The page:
I guess it’s time for me to add a love_it tag.
This is something that I’d like to come back to later, perhaps in more detail, but out of the many things that are really great about Mad Men, the one that really stands out to me, as a creative professional, is the actual nature of the creative process.
I may very well be ignorant of, but I can’t think of any other show that not only addresses, but accurately portrays the ephemeral and somewhat chaotic nature of being creative and coming up with new ideas (especially in a commercial, deadline-driven environment).
The two episodes that stand out to me off the top of my head are the first episode of the show’s first season, Smoke Gets in Your Eyes and the fourth episode of the second season, Three Sundays.
In the first example, Don Draper spends the entire episode trying to come up with a new idea for Lucky Strikes. Even up until the very last minute, he has yet to come up with a proper idea. I hate to admit it, but this has certainly happened to me more than I care for.
In the second example, the stressful, busy weekends leading up to giant disappointment at having their pitch for American Airlines be for nought is quite spot-on.
I won’t deny that this little jab at Google Glass made me laugh.
I’m a little perplexed how John Gruber doesn’t seem to really grok the Square Stand. I don’t claim to know whether it’ll be successful or not, but its appeal seems obvious to me. I agree that $299 seems high, but if Square can sell them at that price, then why not?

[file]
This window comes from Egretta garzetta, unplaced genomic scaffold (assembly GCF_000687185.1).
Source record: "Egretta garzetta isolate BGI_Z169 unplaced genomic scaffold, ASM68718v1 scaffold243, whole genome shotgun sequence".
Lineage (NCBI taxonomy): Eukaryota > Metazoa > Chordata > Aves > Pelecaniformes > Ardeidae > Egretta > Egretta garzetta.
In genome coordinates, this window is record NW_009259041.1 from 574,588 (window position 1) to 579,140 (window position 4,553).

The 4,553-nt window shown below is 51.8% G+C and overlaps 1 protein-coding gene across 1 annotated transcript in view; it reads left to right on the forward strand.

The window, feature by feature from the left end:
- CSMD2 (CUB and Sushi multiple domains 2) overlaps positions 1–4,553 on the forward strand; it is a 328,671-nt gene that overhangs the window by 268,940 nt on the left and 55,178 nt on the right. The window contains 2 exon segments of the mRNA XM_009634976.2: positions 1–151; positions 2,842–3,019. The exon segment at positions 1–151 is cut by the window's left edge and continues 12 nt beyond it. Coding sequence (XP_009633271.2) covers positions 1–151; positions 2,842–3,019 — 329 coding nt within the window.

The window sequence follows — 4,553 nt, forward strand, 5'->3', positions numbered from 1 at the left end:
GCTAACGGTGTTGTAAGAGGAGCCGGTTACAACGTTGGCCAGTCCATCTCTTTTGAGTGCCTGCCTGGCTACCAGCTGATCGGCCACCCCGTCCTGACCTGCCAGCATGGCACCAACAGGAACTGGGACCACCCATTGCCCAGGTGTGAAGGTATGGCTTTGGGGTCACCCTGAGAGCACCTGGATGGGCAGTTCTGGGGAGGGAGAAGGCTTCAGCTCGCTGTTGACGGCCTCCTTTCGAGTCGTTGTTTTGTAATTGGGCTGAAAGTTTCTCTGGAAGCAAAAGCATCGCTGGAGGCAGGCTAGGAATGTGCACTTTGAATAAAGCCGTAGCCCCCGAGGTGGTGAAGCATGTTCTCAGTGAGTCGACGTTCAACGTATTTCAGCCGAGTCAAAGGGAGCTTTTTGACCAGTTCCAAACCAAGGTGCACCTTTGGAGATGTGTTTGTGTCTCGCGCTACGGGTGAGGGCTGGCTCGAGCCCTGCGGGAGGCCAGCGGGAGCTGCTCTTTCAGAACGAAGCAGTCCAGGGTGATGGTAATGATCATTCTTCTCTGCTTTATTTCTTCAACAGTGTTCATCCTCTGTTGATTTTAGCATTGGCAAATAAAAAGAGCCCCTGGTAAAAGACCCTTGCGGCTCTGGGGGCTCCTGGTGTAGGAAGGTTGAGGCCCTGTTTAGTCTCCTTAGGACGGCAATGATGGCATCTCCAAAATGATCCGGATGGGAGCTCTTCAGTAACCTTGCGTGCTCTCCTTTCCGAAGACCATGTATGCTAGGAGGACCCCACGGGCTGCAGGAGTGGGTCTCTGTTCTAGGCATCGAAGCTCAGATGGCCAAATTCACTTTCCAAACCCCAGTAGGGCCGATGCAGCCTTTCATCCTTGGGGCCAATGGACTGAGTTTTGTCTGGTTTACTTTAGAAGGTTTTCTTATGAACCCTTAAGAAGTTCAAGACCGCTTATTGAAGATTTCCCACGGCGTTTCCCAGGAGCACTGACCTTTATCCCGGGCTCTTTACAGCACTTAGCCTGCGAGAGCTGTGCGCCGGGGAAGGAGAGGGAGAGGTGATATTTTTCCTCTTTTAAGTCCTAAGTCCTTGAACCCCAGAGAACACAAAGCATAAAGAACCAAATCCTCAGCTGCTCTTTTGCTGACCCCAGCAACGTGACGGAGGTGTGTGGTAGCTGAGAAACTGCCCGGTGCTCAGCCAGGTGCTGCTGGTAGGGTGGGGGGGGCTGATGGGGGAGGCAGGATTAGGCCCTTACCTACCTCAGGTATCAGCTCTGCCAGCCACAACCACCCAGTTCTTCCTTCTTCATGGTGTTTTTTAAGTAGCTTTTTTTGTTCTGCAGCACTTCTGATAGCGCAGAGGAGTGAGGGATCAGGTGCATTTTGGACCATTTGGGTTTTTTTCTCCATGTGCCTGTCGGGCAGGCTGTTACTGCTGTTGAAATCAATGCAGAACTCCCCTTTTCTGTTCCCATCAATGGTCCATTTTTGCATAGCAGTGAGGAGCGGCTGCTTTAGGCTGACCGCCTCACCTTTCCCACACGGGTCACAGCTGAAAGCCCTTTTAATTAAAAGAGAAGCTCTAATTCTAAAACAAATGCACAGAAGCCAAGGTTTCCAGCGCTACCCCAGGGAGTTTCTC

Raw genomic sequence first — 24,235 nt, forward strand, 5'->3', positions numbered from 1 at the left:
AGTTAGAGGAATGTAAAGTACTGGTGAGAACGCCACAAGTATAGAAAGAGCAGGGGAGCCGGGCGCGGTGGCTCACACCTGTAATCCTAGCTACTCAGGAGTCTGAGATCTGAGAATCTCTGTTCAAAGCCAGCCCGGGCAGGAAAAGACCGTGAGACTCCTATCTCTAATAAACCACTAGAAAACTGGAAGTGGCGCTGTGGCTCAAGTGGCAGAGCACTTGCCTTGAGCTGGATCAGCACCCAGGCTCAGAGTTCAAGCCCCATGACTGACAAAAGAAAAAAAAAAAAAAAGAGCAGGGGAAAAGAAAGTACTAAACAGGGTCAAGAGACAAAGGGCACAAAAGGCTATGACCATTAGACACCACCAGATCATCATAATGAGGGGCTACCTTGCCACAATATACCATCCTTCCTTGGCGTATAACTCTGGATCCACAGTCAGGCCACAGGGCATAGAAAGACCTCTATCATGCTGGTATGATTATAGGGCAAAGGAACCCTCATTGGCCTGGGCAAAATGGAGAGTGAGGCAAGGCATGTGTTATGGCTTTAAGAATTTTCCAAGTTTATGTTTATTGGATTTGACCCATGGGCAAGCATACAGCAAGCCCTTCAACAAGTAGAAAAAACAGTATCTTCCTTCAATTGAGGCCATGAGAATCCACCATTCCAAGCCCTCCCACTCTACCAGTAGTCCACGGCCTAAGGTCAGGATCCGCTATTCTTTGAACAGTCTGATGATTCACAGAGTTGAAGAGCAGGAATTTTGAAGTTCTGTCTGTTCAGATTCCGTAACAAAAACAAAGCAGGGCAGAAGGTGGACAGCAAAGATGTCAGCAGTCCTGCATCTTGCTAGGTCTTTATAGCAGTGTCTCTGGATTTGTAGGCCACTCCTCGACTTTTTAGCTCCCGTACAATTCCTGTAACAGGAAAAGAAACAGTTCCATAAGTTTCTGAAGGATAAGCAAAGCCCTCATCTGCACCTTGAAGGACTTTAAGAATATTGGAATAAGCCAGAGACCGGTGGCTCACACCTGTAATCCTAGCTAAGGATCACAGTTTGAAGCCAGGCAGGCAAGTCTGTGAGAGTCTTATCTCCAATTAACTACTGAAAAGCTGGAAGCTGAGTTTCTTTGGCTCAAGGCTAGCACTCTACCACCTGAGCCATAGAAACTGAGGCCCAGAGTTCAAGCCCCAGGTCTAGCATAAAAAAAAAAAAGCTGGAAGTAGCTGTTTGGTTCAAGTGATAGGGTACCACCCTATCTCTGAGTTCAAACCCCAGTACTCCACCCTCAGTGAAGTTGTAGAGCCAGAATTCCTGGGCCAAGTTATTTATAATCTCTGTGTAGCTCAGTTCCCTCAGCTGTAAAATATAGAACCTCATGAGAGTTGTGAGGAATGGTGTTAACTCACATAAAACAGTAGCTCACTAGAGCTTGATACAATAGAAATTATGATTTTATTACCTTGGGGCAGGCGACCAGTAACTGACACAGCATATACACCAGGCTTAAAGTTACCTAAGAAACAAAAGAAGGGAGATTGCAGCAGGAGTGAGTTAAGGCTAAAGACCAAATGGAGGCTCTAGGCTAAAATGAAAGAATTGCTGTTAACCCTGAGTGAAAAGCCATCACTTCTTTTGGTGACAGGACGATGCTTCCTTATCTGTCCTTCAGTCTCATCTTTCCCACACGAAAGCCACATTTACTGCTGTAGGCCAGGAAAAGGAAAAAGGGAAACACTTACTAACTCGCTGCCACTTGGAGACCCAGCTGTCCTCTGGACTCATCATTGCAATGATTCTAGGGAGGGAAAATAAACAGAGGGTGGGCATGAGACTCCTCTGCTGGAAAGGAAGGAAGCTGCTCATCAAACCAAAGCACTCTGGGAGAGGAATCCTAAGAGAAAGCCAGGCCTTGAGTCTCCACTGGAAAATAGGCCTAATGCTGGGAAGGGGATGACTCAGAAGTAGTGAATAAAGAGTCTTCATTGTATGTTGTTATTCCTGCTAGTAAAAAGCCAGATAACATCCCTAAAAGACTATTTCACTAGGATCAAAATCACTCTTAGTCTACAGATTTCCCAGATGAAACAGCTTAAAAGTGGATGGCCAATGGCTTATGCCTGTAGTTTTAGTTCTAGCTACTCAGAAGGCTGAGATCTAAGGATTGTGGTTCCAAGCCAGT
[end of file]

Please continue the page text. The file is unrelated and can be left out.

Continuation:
Why does it work with the 30-pin connector and not Lightning? Because the stand is designed for point of sale. Why would anyone buy the newest iPad if it’s only going to be used for credit card purchases? The less-expensive iPad 2 seems perfectly suited for this function. Sure, they’ll need to update the functionality at some point, but it seems like a low priority to me.
Regarding his last point — if someone is already hooked into the Square system, this seems like a big upgrade from the ultra-janky connector that people get for free, even if the price is a bit elevated. Shit, isn’t that partly what makes Apple so successful?
From the probably-should-have-put-this-in-the-lead department,
The Spamhaus blacklist is widely used, and it’s widely used for one reason: contrary to STOPhaus’s claims, it does, in fact, successfully block a lot of unwanted e-mail. There might be occasional collateral damage, but Spamhaus’ users are clear: they’re willing to take that risk if the alternative is more spam.
My summary of the article: spammers are jerks. The end.
I’m of the opinion that Gruber’s example of Coke’s “The Real Thing” campaign is the most spot-on part of his post discussing marketing tactics in the battle with Samsung. Let’s forget what might be “beneath” Apple (whatever that means), and instead think about the (lack of) merits of pursuing an aggressive position against Samsung.
I’m going to channel a bit of Sun Tzu and mention that since Apple is the dominant player in the smartphone market, their best strategy is a defensive one. Samsung is second place, therefore their best strategy is an offensive one (as best exemplified by their cheesy anti-Apple ads). Being mentioned by Apple is exactly what Samsung would want; and it would only give them more credibility, not less. Hell, “The Real Thing” slogan would work just as well for Apple as it did for Coke, as would “There’s a Reason We’re Number 1,” etc etc.